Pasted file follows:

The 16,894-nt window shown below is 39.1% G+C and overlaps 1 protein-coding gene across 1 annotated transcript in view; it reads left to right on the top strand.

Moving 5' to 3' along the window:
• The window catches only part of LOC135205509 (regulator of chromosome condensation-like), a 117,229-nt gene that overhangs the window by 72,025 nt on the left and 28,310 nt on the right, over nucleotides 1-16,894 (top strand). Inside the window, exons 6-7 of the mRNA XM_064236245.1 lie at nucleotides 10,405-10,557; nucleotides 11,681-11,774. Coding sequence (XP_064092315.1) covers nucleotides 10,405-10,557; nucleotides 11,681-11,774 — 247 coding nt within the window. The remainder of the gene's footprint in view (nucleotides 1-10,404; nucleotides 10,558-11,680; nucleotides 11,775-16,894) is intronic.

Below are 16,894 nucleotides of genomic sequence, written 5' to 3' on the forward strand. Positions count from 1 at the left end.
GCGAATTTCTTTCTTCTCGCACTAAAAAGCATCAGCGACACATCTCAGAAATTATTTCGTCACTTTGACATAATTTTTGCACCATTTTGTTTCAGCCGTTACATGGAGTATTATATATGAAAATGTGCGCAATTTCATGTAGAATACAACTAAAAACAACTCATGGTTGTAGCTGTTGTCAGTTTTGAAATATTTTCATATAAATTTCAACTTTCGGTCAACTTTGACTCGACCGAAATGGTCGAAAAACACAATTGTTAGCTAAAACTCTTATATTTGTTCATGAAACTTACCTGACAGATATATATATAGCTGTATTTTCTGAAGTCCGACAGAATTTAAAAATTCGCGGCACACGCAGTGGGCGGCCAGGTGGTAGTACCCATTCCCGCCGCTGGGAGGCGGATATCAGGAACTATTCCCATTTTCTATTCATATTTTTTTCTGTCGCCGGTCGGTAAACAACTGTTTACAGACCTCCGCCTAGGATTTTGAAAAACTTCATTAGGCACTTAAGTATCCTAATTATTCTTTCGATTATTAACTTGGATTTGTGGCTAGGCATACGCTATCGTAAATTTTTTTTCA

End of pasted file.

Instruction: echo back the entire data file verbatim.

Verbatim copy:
The 16,894-nt window shown below is 39.1% G+C and overlaps 1 protein-coding gene across 1 annotated transcript in view; it reads left to right on the top strand.

Moving 5' to 3' along the window:
• The window catches only part of LOC135205509 (regulator of chromosome condensation-like), a 117,229-nt gene that overhangs the window by 72,025 nt on the left and 28,310 nt on the right, over nucleotides 1-16,894 (top strand). Inside the window, exons 6-7 of the mRNA XM_064236245.1 lie at nucleotides 10,405-10,557; nucleotides 11,681-11,774. Coding sequence (XP_064092315.1) covers nucleotides 10,405-10,557; nucleotides 11,681-11,774 — 247 coding nt within the window. The remainder of the gene's footprint in view (nucleotides 1-10,404; nucleotides 10,558-11,680; nucleotides 11,775-16,894) is intronic.

Below are 16,894 nucleotides of genomic sequence, written 5' to 3' on the forward strand. Positions count from 1 at the left end.
GCGAATTTCTTTCTTCTCGCACTAAAAAGCATCAGCGACACATCTCAGAAATTATTTCGTCACTTTGACATAATTTTTGCACCATTTTGTTTCAGCCGTTACATGGAGTATTATATATGAAAATGTGCGCAATTTCATGTAGAATACAACTAAAAACAACTCATGGTTGTAGCTGTTGTCAGTTTTGAAATATTTTCATATAAATTTCAACTTTCGGTCAACTTTGACTCGACCGAAATGGTCGAAAAACACAATTGTTAGCTAAAACTCTTATATTTGTTCATGAAACTTACCTGACAGATATATATATAGCTGTATTTTCTGAAGTCCGACAGAATTTAAAAATTCGCGGCACACGCAGTGGGCGGCCAGGTGGTAGTACCCATTCCCGCCGCTGGGAGGCGGATATCAGGAACTATTCCCATTTTCTATTCATATTTTTTTCTGTCGCCGGTCGGTAAACAACTGTTTACAGACCTCCGCCTAGGATTTTGAAAAACTTCATTAGGCACTTAAGTATCCTAATTATTCTTTCGATTATTAACTTGGATTTGTGGCTAGGCATACGCTATCGTAAATTTTTTTTCA